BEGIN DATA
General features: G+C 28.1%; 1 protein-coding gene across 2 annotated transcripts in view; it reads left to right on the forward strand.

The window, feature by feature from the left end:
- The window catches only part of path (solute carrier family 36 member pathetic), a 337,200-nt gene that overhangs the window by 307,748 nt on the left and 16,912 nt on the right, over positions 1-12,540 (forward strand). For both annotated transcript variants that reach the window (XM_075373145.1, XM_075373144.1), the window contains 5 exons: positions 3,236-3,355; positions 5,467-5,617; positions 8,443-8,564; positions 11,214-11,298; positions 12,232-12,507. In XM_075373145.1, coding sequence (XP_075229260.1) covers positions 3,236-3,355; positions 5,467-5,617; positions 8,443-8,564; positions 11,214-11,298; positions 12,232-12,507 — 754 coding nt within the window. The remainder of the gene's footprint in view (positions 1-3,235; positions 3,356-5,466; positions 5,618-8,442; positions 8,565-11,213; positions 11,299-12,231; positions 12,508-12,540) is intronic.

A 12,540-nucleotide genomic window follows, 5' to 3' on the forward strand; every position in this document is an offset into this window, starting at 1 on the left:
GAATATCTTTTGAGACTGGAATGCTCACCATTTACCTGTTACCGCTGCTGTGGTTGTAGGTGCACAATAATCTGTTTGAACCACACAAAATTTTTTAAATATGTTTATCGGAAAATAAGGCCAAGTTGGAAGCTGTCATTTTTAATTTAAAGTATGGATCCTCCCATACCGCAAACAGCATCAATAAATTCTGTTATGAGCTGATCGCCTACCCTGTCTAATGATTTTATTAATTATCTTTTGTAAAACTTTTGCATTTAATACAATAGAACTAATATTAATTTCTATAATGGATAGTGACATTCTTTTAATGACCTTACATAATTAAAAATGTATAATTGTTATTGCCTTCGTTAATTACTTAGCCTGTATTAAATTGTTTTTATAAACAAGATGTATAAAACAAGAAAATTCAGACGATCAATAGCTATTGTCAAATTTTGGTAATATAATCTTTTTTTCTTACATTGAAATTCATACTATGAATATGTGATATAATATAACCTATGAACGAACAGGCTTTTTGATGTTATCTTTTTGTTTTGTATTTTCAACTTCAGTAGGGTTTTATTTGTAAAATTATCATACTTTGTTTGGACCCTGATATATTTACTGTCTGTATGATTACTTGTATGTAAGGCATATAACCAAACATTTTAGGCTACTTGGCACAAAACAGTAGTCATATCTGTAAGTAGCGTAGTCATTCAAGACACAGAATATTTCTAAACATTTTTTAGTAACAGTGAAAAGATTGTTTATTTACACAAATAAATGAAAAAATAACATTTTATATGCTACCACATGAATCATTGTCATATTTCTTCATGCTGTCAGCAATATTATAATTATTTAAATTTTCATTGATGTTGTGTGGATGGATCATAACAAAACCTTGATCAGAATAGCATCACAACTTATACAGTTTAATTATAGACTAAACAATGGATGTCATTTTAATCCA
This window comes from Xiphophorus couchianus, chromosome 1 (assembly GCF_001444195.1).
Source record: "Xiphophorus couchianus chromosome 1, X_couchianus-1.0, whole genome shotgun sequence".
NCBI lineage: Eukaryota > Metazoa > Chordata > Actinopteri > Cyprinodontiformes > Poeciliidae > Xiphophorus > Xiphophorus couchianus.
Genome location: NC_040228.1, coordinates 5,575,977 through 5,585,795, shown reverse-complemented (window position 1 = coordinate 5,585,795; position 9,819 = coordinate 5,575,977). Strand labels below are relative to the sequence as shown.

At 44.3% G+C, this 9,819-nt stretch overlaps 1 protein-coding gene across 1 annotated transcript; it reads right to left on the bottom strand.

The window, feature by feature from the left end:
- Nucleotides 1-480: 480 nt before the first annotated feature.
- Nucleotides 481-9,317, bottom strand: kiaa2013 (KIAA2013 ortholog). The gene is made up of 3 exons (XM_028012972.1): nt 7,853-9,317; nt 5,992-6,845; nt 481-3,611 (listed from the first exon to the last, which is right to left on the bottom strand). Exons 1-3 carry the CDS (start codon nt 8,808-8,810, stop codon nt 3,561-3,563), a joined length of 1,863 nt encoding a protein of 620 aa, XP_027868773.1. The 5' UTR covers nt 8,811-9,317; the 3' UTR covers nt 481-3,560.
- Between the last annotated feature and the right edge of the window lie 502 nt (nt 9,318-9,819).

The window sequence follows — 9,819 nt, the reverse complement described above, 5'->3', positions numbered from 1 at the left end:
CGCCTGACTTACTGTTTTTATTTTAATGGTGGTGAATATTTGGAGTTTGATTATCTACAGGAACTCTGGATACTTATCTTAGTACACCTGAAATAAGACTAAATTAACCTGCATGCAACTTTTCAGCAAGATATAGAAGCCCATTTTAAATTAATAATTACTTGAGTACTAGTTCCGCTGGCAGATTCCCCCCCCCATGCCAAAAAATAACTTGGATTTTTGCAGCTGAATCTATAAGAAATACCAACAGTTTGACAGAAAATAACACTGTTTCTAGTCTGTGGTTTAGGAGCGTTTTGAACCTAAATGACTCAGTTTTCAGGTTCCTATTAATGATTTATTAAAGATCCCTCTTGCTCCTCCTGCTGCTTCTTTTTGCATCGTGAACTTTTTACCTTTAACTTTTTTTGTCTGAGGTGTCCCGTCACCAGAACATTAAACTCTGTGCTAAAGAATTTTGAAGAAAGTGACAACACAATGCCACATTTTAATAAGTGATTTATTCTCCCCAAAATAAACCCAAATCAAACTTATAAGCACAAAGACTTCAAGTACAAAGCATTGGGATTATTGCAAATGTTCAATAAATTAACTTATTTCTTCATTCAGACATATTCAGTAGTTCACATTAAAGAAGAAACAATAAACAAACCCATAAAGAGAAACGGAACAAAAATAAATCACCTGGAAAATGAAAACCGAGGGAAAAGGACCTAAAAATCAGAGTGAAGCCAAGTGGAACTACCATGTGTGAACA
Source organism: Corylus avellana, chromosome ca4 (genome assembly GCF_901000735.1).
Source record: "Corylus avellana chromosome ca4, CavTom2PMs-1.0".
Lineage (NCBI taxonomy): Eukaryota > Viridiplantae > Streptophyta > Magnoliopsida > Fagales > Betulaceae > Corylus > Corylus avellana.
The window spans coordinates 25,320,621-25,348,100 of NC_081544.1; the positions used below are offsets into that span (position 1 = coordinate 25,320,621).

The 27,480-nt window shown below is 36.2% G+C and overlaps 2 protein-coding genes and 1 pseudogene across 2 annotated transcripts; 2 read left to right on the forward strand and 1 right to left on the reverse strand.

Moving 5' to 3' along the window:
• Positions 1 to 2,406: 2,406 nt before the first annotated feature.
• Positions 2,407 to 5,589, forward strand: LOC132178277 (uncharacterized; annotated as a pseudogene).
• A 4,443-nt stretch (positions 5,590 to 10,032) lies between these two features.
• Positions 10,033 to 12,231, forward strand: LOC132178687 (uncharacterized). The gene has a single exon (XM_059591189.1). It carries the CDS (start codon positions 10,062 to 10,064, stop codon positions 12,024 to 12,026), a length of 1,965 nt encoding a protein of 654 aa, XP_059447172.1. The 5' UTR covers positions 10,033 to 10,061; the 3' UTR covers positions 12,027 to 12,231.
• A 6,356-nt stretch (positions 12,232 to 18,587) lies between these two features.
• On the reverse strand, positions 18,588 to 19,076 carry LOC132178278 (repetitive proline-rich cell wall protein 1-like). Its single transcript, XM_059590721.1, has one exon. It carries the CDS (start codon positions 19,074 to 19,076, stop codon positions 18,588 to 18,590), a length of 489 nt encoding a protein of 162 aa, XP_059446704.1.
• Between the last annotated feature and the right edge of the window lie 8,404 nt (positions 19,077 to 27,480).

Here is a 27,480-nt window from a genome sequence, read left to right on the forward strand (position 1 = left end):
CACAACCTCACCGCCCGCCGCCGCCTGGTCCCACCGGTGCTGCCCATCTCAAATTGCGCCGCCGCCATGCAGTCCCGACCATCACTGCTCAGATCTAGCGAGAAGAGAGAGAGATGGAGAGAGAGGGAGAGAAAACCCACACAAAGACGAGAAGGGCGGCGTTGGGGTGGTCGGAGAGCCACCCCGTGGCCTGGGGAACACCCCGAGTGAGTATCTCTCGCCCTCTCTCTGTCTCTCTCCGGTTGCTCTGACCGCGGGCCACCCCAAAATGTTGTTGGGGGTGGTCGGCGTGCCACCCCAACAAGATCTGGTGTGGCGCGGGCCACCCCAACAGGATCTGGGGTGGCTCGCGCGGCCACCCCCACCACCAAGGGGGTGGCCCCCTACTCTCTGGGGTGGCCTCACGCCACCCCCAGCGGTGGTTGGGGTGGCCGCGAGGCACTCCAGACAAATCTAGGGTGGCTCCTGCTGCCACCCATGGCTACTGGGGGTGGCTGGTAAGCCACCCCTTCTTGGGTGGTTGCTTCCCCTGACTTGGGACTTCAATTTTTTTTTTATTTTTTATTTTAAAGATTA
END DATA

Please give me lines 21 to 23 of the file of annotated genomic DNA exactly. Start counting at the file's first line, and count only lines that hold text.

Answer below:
The 27,480-nt window shown below is 36.2% G+C and overlaps 2 protein-coding genes and 1 pseudogene across 2 annotated transcripts; 2 read left to right on the forward strand and 1 right to left on the reverse strand.

Moving 5' to 3' along the window:
• Positions 1 to 2,406: 2,406 nt before the first annotated feature.